What We’re Reading: Are you an upstander or a bystander?
A few Medium stories you may have missed this week
When good — or bad — things happen at work, do you participate or do you lurk? As workplace expert and bestselling author Kim Scott writes, the upstanders among us have the power to command better outcomes. But only if we speak up. “Upstanders are essential to a culture of radical respect,” says Scott, who has written two books about bias in the workplace. “Not only do they help the targets of bias, prejudice, and bullying feel less alone and less gaslighted; they also provide clear feedback to the person who caused harm in a way that minimizes defensiveness and maximizes the odds that the offender will make amends.”
Upstanding has ramifications outside of work too. As we observe the one year anniversary of Russia’s invasion of Ukraine, we’re taking a look at the year that went and the year to come. We’ve gathered some of those stories using our newly updated List feature; from here on out, once you save a list you will be notified when a list curator updates their offerings. (New to this? Learn more about lists here.)
We also invite you to participate — in the spirit of upstanding — in how Medium works. You can comment on a draft of our new distribution standards, which explain the process behind how and why your stories are pushed to more readers. We also invite you to take a deeper look at your stats. See anything new? Have you just been Boosted? If so, you can learn more about our new program designed to help your stories garner more reads.
Lurking certainly has its place in the world, but so does speaking up. That said, should you decide to “speak up” on Medium and make a cool list, leave a response to let us know! We’d love to read, share, and save it.
Thanks for being here,
Director of Creator Growth @ Medium
Here’s what we’re reading this week…
“Light At the End of a Dark (Literally Dark) Winter” by Anton Kutselyk, Medium curator and writer living in Kyiv, Ukraine
We have lived through a very dark year, but that doesn’t mean that we’re used to it, that we can continue to tolerate it or that we don’t have aspirations for better.
“The maze is in the mouse” by Praveen Seshadri, cofounder of AppSheet (acquired by Google Cloud)
Within Google, there is a collective delusion that the company is exceptional. And as is the case in all such delusions, the deluded ones are just mortals standing on the shoulders of the truly exceptional people who went before them and created an environment of wild success.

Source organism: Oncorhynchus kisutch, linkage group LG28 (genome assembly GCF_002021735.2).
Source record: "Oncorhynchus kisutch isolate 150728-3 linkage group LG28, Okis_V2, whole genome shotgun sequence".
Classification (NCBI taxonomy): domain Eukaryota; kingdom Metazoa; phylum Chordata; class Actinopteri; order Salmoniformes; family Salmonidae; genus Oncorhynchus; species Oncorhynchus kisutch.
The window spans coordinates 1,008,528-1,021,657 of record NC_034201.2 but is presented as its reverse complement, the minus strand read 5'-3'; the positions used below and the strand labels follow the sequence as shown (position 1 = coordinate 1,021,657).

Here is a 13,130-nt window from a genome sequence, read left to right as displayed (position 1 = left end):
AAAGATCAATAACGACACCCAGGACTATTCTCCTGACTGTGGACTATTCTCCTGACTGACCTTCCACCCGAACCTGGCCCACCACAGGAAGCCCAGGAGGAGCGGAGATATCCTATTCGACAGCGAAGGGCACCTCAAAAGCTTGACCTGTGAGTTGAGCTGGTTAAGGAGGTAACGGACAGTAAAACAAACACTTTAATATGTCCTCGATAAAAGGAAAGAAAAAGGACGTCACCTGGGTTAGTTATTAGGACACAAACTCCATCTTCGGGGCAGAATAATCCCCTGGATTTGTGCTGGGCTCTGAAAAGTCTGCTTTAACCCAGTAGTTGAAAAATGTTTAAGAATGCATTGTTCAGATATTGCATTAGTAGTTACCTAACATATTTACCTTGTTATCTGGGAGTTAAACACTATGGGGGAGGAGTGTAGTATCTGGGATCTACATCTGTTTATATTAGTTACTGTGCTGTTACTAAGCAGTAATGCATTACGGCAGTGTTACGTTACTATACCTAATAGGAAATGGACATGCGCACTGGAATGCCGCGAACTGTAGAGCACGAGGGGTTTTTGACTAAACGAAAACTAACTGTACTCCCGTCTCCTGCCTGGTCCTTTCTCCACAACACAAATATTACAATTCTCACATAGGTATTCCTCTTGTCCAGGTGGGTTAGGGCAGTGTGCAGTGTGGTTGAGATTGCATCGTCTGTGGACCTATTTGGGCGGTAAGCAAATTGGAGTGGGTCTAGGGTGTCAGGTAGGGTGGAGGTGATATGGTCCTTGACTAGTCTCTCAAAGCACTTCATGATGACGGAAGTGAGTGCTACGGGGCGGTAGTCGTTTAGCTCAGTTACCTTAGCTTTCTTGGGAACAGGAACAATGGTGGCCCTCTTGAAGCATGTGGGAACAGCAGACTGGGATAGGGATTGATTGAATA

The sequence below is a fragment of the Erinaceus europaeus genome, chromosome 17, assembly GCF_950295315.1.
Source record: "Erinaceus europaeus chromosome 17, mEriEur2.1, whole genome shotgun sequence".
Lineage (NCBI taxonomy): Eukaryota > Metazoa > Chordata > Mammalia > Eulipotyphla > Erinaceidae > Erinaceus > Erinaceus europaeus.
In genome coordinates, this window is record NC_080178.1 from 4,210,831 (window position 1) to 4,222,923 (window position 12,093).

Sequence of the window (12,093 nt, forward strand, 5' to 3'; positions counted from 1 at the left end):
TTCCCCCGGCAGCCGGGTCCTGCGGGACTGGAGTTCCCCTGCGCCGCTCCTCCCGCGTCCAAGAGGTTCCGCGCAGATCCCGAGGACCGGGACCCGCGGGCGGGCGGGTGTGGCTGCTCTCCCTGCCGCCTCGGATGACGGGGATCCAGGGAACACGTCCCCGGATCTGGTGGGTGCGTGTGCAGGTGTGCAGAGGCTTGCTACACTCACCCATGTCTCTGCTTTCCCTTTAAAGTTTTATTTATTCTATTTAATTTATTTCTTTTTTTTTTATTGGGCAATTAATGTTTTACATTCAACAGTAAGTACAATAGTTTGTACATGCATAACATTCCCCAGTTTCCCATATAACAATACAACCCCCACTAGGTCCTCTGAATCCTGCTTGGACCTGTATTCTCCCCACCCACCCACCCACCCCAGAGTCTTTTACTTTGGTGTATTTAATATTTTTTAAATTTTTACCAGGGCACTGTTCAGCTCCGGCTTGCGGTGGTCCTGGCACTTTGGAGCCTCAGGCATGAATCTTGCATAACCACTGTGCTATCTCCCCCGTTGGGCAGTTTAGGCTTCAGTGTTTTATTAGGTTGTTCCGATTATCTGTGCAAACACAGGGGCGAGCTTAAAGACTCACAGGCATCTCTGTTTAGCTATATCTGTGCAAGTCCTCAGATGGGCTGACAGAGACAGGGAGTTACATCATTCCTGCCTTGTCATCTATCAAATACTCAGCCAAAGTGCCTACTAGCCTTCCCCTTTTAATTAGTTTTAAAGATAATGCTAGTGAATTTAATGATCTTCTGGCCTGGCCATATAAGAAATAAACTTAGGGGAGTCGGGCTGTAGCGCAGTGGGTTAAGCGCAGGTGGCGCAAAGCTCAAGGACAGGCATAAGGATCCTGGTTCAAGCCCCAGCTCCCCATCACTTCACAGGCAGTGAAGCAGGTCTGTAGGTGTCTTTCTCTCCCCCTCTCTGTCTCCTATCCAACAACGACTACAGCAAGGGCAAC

“Software Accessibility for Users with Attention Deficit Disorder” by Eva Katharina Wolf, product designer
While many people might not see the connection between software accessibility and neurodiversity, I can tell you: there are things we, as UX Designers, can do to make the life for neurodivergent people, like myself, a lot easier.
“No, ASAP Rocky And Jonathan Majors Are Not Being Emasculated” by Whitney Alese, writer and podcaster
“Emasculate” is one of those words I wish more folks simply hadn’t learned. Case in point, it’s overuse in recent conversations surrounding magazine covers; specifically the covers of British Vogue, featuring Rihanna, ASAP Rocky, and their son, and Ebony Magazine, featuring Jonathan Majors.
“The Strange Fate of the Business Phone Call” by Clive Thompson, author of ‘Coders’ and New York Times contributor
Workplace phone calls used to have rigid, unforgiving specs. The internet made them weirder.
“Teach Your Kids to Program But Don’t Teach Them To Be Programmers” by Mark A. Herschberg, professor at MIT
Software engineering is a great job to have — today. We can see the future by looking to the past and recognizing that a good option today may not be tomorrow.
“Policy Lessons From The Population Pyramid” by Daniel McIntosh, PhD., professor and international studies expert
Demography is destiny, and one either accepts it, celebrates it, or suffers the consequences. I celebrate it.
“Why Black People Celebrate Mardi Gras The Way We Do” by Allison Wiltz, Oprah Daily writer and Editor in Chief of Cultured
After attending two Mardi Gras balls this carnival season, I realized that not many people outside of New Orleans understand the history of the carnival season or the social significance of such events for Black people. From the outside looking in, Mardi Gras is just a big egalitarian party where people can eat and drink freely and catch some good throws like beads, shoes, purses, and coconuts. Over a million people visit New Orleans each year for Fat Tuesday. But for locals, the season means so much more. Allow me to explain.
What are you reading this week? Let us know in the responses.